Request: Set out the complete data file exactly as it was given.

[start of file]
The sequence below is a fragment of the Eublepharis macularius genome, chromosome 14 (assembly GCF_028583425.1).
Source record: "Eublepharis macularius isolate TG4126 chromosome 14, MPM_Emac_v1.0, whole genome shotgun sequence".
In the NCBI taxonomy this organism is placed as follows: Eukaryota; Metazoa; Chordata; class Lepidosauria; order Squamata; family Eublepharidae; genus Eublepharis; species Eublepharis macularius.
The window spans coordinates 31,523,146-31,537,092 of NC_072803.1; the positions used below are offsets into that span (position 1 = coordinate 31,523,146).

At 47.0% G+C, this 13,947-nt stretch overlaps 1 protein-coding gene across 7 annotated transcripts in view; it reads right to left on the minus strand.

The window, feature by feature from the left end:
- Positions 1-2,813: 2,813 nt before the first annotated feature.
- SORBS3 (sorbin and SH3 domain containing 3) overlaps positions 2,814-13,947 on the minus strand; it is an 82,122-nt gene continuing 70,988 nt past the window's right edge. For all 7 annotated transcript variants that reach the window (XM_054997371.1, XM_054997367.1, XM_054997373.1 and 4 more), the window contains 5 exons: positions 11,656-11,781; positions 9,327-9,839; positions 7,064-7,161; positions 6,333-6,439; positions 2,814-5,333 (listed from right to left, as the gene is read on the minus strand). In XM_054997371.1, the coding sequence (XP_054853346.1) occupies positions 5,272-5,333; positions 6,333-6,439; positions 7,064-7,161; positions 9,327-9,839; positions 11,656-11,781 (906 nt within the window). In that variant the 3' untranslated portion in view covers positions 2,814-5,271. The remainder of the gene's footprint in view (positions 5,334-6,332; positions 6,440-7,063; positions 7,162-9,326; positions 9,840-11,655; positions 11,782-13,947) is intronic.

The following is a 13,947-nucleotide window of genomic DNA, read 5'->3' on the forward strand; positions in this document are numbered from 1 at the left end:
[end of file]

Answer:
The sequence below is a fragment of the Eublepharis macularius genome, chromosome 14 (assembly GCF_028583425.1).
Source record: "Eublepharis macularius isolate TG4126 chromosome 14, MPM_Emac_v1.0, whole genome shotgun sequence".
In the NCBI taxonomy this organism is placed as follows: Eukaryota; Metazoa; Chordata; class Lepidosauria; order Squamata; family Eublepharidae; genus Eublepharis; species Eublepharis macularius.
The window spans coordinates 31,523,146-31,537,092 of NC_072803.1; the positions used below are offsets into that span (position 1 = coordinate 31,523,146).

At 47.0% G+C, this 13,947-nt stretch overlaps 1 protein-coding gene across 7 annotated transcripts in view; it reads right to left on the minus strand.

The window, feature by feature from the left end:
- Positions 1-2,813: 2,813 nt before the first annotated feature.
- SORBS3 (sorbin and SH3 domain containing 3) overlaps positions 2,814-13,947 on the minus strand; it is an 82,122-nt gene continuing 70,988 nt past the window's right edge. For all 7 annotated transcript variants that reach the window (XM_054997371.1, XM_054997367.1, XM_054997373.1 and 4 more), the window contains 5 exons: positions 11,656-11,781; positions 9,327-9,839; positions 7,064-7,161; positions 6,333-6,439; positions 2,814-5,333 (listed from right to left, as the gene is read on the minus strand). In XM_054997371.1, the coding sequence (XP_054853346.1) occupies positions 5,272-5,333; positions 6,333-6,439; positions 7,064-7,161; positions 9,327-9,839; positions 11,656-11,781 (906 nt within the window). In that variant the 3' untranslated portion in view covers positions 2,814-5,271. The remainder of the gene's footprint in view (positions 5,334-6,332; positions 6,440-7,063; positions 7,162-9,326; positions 9,840-11,655; positions 11,782-13,947) is intronic.

The following is a 13,947-nucleotide window of genomic DNA, read 5'->3' on the forward strand; positions in this document are numbered from 1 at the left end: